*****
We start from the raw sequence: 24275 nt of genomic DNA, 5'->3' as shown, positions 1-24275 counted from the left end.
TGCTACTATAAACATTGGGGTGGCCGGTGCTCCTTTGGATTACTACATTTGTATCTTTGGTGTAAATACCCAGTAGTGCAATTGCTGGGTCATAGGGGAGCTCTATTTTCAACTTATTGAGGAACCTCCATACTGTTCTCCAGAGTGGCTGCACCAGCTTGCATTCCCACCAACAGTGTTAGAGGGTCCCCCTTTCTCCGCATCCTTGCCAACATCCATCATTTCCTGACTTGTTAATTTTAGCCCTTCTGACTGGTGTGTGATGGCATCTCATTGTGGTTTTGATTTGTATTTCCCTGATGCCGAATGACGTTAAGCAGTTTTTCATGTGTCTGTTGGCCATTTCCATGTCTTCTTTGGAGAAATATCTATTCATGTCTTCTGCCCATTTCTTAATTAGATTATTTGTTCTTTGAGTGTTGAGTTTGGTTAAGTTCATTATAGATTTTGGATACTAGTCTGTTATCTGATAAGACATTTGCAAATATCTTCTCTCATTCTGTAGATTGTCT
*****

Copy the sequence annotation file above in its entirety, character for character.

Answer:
We start from the raw sequence: 24275 nt of genomic DNA, 5'->3' as shown, positions 1-24275 counted from the left end.
TGCTACTATAAACATTGGGGTGGCCGGTGCTCCTTTGGATTACTACATTTGTATCTTTGGTGTAAATACCCAGTAGTGCAATTGCTGGGTCATAGGGGAGCTCTATTTTCAACTTATTGAGGAACCTCCATACTGTTCTCCAGAGTGGCTGCACCAGCTTGCATTCCCACCAACAGTGTTAGAGGGTCCCCCTTTCTCCGCATCCTTGCCAACATCCATCATTTCCTGACTTGTTAATTTTAGCCCTTCTGACTGGTGTGTGATGGCATCTCATTGTGGTTTTGATTTGTATTTCCCTGATGCCGAATGACGTTAAGCAGTTTTTCATGTGTCTGTTGGCCATTTCCATGTCTTCTTTGGAGAAATATCTATTCATGTCTTCTGCCCATTTCTTAATTAGATTATTTGTTCTTTGAGTGTTGAGTTTGGTTAAGTTCATTATAGATTTTGGATACTAGTCTGTTATCTGATAAGACATTTGCAAATATCTTCTCTCATTCTGTAGATTGTCT